Kosa et al examined patients’ perspectives on complications of vascular access-related interventions. They found that patients were likely to report more dissatisfaction with physical complications associated with needle cannulation of fistulas and grafts compared to CVC access, whereas infectious complications were not viewed by patients as a major concern when the access modalities are compared. It was previously noted that patients’ knowledge of AVF care after placement may be limited, and this could potentially reflect poor understanding of the AVF and poor education prior to placement about the pros and cons of such access, although other contributors maybe be at play, and indeed close to one-third of the patients in our study reported poor understanding of disease as a cause of not moving forward toward AVF. In another study of 128 patients investigating preferences and concerns regarding HD vascular access, patients’ preferences were of utilization of a superficial access in the forearm which was easy to cannulate, had minimal effect on their appearance, provided quick hemostasis after dialysis, and enabled arm comfort during dialysis, whereas the most common problem was pain during needle insertion. When ESRD patient-reported health status and quality of life scores and vascular access type were compared among a national random sample of 1563 patients at dialysis initiation and at day 60 after initiation, it was found that patients with AVF at initiation and at day 60 (implying they had continued to use AVF for the first 2 months) reported perceived greater physical activity and energy, emotional and social well-being, fewer symptoms, less effect of dialysis and burden of kidney disease, and better sleep compared with patients with persistent CVC use.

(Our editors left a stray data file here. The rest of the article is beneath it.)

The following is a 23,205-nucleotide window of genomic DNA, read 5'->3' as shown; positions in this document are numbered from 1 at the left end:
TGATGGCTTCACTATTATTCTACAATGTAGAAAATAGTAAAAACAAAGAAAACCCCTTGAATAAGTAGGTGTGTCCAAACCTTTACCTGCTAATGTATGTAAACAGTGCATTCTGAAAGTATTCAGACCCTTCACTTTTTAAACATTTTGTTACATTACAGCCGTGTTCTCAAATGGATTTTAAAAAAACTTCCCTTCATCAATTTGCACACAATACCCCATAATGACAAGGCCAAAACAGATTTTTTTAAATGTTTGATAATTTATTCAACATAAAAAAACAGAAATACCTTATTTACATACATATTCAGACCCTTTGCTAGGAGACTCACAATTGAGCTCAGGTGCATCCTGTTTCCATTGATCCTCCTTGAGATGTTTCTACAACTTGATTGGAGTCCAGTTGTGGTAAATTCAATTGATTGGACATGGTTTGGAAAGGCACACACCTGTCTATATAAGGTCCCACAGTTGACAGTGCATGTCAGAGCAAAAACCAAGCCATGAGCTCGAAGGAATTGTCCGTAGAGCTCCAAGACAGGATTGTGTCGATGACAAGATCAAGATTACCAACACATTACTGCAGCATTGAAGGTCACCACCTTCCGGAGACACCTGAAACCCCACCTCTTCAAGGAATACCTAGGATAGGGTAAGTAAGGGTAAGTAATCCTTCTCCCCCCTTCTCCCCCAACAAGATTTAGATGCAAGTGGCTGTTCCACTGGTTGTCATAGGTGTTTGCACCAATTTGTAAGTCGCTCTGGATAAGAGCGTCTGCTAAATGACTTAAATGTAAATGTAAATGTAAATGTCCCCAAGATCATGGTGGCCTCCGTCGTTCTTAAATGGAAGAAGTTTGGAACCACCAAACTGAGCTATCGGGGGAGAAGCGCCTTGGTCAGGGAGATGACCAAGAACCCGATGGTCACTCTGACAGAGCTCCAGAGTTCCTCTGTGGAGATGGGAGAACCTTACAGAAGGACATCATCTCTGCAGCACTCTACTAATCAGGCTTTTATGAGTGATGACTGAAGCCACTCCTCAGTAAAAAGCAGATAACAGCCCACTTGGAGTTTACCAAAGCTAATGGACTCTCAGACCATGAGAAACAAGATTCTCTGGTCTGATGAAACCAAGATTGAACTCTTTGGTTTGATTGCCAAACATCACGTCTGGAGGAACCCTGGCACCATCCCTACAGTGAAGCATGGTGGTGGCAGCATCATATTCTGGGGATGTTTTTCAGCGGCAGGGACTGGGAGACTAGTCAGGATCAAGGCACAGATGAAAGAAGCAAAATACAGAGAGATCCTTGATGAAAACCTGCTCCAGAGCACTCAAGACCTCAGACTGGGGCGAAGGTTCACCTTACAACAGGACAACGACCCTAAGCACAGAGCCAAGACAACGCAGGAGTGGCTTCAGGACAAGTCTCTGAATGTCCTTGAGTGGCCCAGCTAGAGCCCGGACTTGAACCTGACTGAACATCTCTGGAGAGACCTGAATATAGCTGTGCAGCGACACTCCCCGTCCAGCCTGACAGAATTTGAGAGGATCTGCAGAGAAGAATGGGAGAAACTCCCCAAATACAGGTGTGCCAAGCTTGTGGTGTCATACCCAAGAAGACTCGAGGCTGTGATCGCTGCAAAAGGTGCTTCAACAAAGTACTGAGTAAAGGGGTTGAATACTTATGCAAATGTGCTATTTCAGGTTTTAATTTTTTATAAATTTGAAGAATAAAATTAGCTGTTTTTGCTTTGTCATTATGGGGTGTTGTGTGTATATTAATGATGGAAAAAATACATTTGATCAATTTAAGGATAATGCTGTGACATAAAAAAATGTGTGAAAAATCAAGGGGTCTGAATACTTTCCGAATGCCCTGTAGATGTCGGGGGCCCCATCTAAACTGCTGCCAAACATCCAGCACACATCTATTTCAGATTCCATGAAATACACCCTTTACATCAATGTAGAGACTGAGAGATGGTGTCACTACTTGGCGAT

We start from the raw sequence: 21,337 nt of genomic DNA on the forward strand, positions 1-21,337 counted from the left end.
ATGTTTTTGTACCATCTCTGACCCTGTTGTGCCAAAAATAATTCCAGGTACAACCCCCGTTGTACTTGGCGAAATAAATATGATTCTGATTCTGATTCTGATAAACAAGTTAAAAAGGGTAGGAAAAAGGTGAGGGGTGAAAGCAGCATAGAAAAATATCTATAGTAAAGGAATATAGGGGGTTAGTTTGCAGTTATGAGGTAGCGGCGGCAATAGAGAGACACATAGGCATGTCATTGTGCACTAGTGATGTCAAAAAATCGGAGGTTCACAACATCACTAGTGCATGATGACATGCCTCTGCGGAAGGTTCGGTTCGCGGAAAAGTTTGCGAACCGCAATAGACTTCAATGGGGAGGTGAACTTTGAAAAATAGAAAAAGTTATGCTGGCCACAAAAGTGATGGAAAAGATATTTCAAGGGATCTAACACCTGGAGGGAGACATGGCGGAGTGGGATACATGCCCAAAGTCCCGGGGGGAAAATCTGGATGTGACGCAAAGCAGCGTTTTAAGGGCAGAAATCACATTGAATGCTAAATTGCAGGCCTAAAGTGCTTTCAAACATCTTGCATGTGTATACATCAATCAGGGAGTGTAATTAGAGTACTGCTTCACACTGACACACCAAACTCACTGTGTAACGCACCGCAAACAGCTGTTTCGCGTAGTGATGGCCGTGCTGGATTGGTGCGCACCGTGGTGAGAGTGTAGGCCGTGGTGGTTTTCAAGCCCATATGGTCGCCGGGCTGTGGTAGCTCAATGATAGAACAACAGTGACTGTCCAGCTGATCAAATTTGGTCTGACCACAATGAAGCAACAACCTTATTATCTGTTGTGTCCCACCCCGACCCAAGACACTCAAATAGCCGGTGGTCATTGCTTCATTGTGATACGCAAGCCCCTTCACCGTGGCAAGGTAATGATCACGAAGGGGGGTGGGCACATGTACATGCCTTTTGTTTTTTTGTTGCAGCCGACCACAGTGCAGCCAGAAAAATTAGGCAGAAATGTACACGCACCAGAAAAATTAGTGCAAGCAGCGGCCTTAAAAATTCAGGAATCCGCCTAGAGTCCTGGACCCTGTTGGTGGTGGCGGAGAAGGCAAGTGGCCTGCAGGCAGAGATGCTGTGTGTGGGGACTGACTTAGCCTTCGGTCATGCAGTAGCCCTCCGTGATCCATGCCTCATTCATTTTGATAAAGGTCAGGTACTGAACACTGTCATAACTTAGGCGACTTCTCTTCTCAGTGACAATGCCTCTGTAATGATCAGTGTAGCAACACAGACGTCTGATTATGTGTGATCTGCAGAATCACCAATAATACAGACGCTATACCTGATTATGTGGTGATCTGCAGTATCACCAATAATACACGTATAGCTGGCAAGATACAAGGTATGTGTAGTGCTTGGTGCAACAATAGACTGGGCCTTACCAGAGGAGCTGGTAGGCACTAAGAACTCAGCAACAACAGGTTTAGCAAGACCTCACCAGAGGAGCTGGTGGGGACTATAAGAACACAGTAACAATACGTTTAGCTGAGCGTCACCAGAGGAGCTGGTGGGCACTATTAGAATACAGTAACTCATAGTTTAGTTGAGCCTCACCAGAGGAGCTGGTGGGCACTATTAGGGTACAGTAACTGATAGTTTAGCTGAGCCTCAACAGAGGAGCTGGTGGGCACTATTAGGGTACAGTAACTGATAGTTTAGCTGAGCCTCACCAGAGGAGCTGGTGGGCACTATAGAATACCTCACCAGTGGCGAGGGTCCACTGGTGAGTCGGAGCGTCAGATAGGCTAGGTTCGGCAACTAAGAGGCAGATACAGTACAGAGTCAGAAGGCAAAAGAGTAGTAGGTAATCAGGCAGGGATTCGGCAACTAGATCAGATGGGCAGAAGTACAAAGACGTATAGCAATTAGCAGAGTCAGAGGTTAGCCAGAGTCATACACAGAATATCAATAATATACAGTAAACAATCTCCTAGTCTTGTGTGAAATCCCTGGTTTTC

In our study, we had six patients who refused to have AVF or reported that they would not recommend AVF to others. The cited reasons where mainly concern about appearance, the invasive nature of AVF creation and use, in addition to ease of venous catheter access and fear of needles. In a related qualitative study, Xi et al performed interviews with patients who have refused creation or use of AVF to investigate the rational for decision-making. Poor previous experience with the fistula such as issues with cannulation or bleeding, issues with knowledge transfer and informed decision-making, and patient acceptance of current status quo without desire for change were main reasons of not wanting or accepting an AVF. Decreasing infection rate or improving morta-lity was not usually the focus of the patients in this small subgroup, and we found that to be same as well our HD population in patients who refused AVF. One of the issues that has been clearly demonstrated is that patients can have a strong preference for the status quo and are reluctant to change treat- ments, which can make transitioning from a CVC to AVF less desirable. In another study, patients cited fear of painful and difficult cannulation and trust in their ability to manage complications of CVC, as reasons for their confidence in the decision to avoid AVF. Most of our patients reported that they did not receive what they perceived to be sufficient education about different types of dialysis access. It was clear in our interaction with patients, that their knowledge about dialysis may have an impact on their choice of access. It has been shown before that patients with less dialysis knowledge were found to be less likely to use an arteriovenous access for dialysis at initiation and transitioning to AVF after starting HD, and it is possible that improving patients’ education about this issue may enhance use of AVF.